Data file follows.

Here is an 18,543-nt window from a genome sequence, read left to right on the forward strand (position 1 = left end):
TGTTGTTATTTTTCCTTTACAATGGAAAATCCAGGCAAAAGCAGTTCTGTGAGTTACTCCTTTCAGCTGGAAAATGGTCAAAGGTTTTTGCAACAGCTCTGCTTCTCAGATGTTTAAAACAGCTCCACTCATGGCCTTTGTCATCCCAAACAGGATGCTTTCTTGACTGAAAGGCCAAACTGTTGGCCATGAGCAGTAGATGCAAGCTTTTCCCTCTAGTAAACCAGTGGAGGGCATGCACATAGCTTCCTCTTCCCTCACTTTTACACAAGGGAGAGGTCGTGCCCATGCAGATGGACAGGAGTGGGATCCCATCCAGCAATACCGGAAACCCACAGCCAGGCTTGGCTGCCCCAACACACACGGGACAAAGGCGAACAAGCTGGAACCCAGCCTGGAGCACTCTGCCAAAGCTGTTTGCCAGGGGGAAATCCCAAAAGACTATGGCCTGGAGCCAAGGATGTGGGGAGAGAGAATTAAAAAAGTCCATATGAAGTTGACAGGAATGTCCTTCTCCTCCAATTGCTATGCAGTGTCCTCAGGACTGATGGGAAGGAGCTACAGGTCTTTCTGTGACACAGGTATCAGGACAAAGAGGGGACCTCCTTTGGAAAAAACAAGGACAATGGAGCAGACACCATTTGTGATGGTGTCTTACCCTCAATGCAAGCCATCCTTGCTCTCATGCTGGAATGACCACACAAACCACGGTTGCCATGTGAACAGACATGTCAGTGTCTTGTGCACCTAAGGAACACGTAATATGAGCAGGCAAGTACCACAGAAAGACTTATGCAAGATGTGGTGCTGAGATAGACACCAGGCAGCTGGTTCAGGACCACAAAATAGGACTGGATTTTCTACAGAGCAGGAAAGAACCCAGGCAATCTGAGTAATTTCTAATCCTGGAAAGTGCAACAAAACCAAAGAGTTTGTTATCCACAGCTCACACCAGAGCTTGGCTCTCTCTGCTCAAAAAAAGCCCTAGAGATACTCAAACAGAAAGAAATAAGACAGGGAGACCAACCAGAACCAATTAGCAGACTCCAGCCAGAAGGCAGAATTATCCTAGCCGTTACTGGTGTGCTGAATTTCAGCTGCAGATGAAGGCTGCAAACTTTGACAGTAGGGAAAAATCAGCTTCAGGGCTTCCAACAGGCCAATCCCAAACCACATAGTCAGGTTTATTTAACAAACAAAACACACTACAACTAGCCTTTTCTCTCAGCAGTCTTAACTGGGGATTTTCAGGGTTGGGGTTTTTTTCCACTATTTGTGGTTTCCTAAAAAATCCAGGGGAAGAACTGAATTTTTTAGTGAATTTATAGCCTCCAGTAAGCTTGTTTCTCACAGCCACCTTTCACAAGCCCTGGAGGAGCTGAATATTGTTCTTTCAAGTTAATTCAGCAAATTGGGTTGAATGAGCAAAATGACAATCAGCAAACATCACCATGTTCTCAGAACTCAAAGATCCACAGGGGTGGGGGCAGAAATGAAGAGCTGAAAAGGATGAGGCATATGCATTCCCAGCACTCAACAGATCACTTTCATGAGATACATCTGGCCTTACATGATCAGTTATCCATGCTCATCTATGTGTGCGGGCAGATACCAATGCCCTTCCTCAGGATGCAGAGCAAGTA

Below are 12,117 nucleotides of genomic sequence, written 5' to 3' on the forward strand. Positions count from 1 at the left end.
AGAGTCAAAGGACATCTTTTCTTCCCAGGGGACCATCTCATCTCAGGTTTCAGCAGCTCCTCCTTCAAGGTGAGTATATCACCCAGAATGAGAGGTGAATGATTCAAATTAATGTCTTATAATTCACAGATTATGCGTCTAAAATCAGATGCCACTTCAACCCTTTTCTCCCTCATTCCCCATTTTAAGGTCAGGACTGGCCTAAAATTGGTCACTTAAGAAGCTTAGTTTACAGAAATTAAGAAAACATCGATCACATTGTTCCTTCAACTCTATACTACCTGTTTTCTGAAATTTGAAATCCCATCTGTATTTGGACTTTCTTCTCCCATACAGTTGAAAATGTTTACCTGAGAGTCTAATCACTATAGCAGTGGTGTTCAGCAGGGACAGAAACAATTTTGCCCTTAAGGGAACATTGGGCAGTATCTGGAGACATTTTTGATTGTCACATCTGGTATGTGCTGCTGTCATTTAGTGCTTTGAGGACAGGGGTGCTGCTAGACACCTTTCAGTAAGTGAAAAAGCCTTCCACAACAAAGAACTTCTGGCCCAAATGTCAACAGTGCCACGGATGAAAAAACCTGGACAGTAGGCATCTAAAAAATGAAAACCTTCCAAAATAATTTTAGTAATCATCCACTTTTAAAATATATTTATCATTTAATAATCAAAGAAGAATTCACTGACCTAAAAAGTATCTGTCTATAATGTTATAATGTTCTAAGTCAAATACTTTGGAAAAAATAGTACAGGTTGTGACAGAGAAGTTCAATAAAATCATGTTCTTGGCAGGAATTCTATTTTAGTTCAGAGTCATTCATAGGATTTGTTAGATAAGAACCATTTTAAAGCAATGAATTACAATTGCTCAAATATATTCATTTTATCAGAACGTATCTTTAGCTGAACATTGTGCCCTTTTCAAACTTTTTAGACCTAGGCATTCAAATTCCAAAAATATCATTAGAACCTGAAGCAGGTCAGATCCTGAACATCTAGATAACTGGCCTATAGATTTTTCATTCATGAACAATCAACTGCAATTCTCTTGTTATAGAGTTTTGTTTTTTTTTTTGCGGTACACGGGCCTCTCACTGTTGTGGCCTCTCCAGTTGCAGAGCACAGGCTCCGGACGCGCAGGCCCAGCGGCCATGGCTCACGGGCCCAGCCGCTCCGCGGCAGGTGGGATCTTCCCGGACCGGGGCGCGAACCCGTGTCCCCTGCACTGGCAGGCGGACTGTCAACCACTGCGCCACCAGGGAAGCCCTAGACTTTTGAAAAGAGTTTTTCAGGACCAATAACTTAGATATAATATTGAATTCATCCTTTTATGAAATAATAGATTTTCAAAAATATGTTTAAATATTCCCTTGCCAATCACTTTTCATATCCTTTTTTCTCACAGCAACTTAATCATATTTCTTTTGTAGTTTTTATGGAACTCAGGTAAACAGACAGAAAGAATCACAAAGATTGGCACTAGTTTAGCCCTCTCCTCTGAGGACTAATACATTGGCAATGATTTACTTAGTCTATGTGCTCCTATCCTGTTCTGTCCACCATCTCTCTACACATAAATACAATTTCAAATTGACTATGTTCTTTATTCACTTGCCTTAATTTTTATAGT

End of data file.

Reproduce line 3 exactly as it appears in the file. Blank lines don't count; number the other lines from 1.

Below are 12,117 nucleotides of genomic sequence, written 5' to 3' on the forward strand. Positions count from 1 at the left end.